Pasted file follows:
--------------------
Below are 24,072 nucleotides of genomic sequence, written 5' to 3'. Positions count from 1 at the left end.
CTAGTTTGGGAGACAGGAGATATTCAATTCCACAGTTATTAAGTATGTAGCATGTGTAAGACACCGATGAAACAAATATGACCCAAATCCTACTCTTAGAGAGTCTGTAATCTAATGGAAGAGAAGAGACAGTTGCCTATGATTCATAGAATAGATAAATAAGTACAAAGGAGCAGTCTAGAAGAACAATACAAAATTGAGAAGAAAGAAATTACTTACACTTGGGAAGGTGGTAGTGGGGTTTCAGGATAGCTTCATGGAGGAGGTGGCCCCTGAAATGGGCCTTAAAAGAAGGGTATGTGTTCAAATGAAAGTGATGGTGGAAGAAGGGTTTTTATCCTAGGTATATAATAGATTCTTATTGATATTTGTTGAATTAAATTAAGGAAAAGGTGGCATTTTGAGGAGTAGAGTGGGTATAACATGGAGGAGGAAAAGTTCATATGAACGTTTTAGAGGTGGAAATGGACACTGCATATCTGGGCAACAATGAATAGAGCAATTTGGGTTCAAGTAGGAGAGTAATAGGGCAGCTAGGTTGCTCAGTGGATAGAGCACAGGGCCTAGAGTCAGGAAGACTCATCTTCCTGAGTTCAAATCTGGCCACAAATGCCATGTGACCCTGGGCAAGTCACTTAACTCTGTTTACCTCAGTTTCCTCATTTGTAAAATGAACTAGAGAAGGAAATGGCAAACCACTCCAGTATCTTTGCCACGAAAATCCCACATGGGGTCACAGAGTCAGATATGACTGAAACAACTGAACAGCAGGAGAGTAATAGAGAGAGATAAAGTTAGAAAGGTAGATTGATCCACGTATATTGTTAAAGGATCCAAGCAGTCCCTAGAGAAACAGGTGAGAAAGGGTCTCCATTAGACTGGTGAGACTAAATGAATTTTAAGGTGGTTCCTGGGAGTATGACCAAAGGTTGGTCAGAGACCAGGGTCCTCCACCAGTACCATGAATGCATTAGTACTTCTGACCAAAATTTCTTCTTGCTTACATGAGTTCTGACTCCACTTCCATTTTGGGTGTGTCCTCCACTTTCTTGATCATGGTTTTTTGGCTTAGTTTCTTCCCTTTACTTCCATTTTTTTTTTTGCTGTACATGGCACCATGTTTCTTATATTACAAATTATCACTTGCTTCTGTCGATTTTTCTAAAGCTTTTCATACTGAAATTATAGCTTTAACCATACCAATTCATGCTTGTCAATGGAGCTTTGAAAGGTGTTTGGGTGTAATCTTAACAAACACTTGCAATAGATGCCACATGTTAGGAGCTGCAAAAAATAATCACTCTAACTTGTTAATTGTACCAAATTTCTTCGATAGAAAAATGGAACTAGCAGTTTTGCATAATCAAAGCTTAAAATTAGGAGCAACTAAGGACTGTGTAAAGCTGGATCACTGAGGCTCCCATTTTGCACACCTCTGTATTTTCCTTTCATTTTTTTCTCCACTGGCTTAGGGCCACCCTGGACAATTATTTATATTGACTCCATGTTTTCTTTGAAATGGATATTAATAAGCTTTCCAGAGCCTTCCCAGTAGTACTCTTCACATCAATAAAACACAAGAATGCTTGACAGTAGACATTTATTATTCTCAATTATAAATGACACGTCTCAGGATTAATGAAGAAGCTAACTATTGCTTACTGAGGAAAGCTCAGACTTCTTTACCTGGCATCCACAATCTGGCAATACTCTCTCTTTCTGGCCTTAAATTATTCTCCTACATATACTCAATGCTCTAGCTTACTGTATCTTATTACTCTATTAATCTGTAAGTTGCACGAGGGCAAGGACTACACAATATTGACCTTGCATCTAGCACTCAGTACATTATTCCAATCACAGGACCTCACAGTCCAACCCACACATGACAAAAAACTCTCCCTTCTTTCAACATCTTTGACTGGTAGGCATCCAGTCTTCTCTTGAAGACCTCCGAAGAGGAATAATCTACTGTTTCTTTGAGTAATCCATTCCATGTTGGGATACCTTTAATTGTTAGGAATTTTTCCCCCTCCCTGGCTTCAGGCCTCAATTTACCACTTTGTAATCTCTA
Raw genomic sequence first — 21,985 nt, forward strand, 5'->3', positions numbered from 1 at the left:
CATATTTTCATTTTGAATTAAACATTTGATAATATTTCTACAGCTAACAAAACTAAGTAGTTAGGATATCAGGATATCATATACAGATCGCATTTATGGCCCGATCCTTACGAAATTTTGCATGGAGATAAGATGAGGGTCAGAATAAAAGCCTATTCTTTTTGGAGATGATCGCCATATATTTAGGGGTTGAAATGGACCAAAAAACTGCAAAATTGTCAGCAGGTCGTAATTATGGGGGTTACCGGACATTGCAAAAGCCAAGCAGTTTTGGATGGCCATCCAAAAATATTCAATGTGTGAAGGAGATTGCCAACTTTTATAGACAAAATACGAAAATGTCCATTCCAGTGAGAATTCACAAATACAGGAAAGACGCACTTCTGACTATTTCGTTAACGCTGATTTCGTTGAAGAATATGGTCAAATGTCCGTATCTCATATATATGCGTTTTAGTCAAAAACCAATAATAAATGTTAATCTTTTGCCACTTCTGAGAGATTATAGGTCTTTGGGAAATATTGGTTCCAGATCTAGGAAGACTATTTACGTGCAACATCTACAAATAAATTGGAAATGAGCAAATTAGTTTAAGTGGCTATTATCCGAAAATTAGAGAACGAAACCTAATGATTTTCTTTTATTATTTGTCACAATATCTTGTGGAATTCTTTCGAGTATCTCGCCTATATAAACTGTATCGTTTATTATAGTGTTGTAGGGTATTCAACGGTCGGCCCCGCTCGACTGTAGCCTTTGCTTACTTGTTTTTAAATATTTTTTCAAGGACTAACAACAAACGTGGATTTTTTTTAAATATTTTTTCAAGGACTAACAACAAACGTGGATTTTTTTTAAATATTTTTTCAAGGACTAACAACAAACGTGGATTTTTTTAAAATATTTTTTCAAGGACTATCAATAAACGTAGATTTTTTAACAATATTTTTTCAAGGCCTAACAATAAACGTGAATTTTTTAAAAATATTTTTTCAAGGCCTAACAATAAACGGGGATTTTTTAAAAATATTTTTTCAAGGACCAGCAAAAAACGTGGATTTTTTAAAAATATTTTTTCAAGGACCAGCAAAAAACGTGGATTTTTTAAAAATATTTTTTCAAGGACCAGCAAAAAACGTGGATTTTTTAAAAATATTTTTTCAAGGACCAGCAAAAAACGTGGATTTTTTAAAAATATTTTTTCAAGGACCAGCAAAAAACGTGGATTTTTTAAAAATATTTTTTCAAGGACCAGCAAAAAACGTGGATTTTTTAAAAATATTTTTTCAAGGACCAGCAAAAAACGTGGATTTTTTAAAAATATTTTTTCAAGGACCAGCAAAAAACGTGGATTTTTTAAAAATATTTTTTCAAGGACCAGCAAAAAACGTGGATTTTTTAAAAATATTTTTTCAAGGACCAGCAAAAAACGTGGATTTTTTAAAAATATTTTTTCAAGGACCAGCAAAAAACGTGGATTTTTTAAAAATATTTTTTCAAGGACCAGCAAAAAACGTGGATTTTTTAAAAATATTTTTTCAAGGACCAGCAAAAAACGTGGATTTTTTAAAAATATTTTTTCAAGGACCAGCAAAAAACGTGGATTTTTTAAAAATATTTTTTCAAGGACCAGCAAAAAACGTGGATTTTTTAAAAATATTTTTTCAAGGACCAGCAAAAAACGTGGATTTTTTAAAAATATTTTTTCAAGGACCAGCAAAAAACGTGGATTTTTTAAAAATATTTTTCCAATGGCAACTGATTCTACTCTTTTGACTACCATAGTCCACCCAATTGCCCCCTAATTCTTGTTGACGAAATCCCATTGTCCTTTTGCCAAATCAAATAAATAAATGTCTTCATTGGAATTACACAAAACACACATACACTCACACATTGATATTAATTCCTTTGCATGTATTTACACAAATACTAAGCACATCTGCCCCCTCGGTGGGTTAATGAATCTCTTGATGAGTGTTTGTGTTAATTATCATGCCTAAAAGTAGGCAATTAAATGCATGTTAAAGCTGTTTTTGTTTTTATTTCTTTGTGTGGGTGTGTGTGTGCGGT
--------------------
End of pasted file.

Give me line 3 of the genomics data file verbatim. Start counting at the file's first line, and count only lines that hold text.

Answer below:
Raw genomic sequence first — 21,985 nt, forward strand, 5'->3', positions numbered from 1 at the left: